Another reasonable night, although I was hot then cold in the middle of it, before returning to sleep. Still, more rested of late when I awoke and quickly drank my morning tea. Late down to breakfast of wheat flakes and fruit juice and the others had already left the table. I spoke to Diana and we will now try to agree a time for breakfast during the rest of the holidays. Joan makes a welcome arrival for Diana, after several days coping on her own. I ask her to pass out the empty boxes and wrapping paper and Pete to burn them, and as many of the pile of the leaves as he could manage to burn with them. A short while with my desk, shuffling a few papers, but not achieving much more than reading the mail. Then a phone call to neighbour Marilyn McGinness. She had borrowed my Little Paxton manuscript for herself and Mrs Davies to read and I was wondering when it would be returned. The answer is Wednesday and she is also trying to obtain some photographs and another manuscript that was written about Little Paxton before the war and was damaged in one of the cottages during the fires. I shall look forward to seeing it, if it can be obtained. Then I decided to take the family off early for a day out.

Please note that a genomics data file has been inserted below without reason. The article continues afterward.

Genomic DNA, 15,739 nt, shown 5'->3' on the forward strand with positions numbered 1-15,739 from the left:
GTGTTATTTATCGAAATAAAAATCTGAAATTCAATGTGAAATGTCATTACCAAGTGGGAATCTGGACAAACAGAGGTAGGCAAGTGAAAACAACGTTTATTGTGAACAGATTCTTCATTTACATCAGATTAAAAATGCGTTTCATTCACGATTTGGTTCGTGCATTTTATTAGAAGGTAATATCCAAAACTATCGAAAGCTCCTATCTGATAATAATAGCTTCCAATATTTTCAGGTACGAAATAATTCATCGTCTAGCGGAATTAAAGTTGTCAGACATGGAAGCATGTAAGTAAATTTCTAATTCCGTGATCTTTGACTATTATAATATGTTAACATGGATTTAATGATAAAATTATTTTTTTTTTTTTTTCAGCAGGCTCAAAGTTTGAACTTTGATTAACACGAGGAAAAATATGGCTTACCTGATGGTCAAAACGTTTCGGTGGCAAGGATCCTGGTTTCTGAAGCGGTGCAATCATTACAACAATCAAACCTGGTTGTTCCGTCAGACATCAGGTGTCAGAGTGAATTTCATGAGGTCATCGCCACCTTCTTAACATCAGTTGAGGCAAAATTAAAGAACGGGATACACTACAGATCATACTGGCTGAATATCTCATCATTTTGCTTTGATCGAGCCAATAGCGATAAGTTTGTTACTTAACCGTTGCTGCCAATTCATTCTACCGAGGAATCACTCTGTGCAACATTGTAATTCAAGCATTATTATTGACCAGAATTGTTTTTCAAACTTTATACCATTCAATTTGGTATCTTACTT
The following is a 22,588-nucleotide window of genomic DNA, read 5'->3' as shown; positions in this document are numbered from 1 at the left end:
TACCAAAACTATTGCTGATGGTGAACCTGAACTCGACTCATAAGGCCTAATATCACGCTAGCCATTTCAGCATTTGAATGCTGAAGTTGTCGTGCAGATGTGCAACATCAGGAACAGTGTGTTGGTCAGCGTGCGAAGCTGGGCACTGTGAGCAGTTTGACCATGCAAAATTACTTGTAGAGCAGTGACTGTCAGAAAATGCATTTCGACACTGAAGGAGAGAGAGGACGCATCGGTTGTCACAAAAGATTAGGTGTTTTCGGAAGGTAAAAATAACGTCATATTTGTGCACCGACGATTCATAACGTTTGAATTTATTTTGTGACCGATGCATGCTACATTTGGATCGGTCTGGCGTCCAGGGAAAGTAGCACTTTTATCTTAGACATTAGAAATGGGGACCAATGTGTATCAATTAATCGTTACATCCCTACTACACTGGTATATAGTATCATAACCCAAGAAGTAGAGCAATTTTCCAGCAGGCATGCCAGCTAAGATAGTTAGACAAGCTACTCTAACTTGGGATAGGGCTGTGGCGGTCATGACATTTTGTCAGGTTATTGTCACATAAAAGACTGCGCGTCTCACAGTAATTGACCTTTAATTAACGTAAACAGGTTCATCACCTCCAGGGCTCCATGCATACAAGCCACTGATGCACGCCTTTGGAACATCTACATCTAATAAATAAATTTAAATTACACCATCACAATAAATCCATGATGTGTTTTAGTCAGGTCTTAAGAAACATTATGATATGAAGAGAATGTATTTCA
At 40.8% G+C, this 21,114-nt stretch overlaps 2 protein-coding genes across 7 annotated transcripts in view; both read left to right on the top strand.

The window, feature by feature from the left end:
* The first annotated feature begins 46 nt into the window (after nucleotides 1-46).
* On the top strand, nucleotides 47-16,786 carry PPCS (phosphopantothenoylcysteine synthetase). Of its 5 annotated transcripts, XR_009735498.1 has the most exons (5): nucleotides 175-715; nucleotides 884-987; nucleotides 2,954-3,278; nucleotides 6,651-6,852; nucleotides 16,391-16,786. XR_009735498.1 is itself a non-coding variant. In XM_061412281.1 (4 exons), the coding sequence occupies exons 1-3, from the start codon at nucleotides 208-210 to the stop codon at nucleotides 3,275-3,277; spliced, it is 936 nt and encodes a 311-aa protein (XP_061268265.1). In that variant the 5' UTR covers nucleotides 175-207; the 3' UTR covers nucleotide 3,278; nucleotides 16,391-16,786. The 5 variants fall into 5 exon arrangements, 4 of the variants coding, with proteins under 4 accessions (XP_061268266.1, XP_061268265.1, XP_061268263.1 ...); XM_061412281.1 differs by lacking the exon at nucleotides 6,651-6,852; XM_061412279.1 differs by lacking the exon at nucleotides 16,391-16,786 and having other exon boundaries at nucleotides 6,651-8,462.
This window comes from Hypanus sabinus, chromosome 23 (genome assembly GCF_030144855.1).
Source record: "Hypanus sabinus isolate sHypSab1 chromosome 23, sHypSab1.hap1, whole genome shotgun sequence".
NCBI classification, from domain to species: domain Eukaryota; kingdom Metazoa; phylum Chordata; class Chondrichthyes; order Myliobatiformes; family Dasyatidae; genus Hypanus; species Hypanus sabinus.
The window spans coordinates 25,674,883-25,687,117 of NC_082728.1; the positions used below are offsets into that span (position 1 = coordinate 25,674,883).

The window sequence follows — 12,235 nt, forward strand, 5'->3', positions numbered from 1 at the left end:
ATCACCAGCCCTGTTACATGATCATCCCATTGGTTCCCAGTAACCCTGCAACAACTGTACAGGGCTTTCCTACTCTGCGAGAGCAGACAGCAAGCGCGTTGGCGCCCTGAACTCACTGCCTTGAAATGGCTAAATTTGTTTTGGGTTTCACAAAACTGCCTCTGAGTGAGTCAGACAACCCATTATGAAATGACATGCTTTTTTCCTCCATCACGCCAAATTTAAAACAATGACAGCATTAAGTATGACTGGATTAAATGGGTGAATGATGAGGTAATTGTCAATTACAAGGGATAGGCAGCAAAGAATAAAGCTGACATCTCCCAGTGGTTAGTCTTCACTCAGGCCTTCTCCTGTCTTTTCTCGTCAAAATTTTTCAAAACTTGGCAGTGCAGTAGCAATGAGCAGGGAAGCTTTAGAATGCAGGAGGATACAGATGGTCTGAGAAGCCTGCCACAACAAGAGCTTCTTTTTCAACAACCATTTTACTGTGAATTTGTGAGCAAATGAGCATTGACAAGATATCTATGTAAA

We were already due in Cambridge for a pantomime this afternoon, but I took them first to St Neots for a morning coffee and chance to do a couple of chores (ordering a clip-frame for my map, and updating my cheque-save building society pass book), then on to Huntingdon for an hour around the shops. Daniel tried in both towns for a particular computer program, but could find it in neither. Di bought a couple of frying pans, as a sale bargain. I went to the Record Office and searched will indexes for the Heddings, but they had none proven locally and I must now go to the Chancery Lane PRO for Prerogative Court of Canterbury indexes for those of higher value proved centrally. Time to drive on to Bar Hill to drop Della off to her grandparents for the afternoon, and the rest of us went into Cambridge for lunch at the Copper Kettle, then a half hour of shopping, before meeting at the theatre for the Panto. I went to the bookshops. Most were closed, but I did get a small book on Historic Monuments of the Midlands and East Anglia, dated 1935. The pantomime was ‘Robinson Crusoe’ but it was not at all close in its story to the original book of that name. It had all of the traditional ingredients – a girl dressed as a boy to play the lead role, a pretty heroine opposite, a dame in the form of a man playing Mrs Crusoe, a ‘baddie’ as Captain Hook, accompanied by much hissing and booing from the audience etc etc. We enjoyed it and the kids were satisfied. Back to Di’s parents, where we accepted a cup of tea or two and a piece of cake and chatted to them. Daniella had behaved herself with Grandma. Home in the dark and, after a fine day, it began to rain until, by the end of the evening, it was pouring and gusty wind to boot. An hour in the office as Di went to her slimming club (only 1 ½ lbs added over Christmas!) and then we watched a recorded film for the rest of the evening and thoroughly enjoyed it. The news by lunchtime was of the safe return of the missing girl, Samantha Ettridge. She had turned up in Norfolk earlier with her kidnapper, Peter Chmilowskyj, after their car had been involved in a car crash. Less fortune for the other family and car involved in the crash, as a 5 month old baby girl passenger was killed in the crash. Police would not comment on the rumour that the kidnapper caused the crash deliberately. Following the critical comment over the Manchester Police Chief Constable’s actions in freezing out Stalker, Anderton himself has rejected calls for a public enquiry, made by two Labour MPs. Then he would, wouldn’t he? More speculation behind the causes of the Icelandic waters shipwreck; mischievous comment that the Christmas day accident was caused by revelry on board and concern that a distress call, two hours prior to the sinking warning of faulty radar on board, was not responded to more quickly. Also the lifeboat could only contain six people, rather than the 25 it was rated for on its certificate. After the Christmas break, and with the chance of by-elections and a full election in the offing, the politicians are back in the news; Tebbit claiming that the Tories will win a third term with a huge majority, and Kinnock advocating the Labour defence policy of conventional weapons and no first use of nuclear weapons. The local weather forecasts are for continued mild and overcast weather and some gusty showers. Late tonight we heard of the death of Harold Macmillan and there are descriptions of him as the master of consensus politics. He had been critical of Thatcher’s policies recently and had shown a remarkable lucidity and wit in his speeches, after belatedly accepting an Earldom at the age of 90. I wonder if this sad passing will make a change in the political support for Thatcherism, which otherwise seemed to be exempt from considered reason.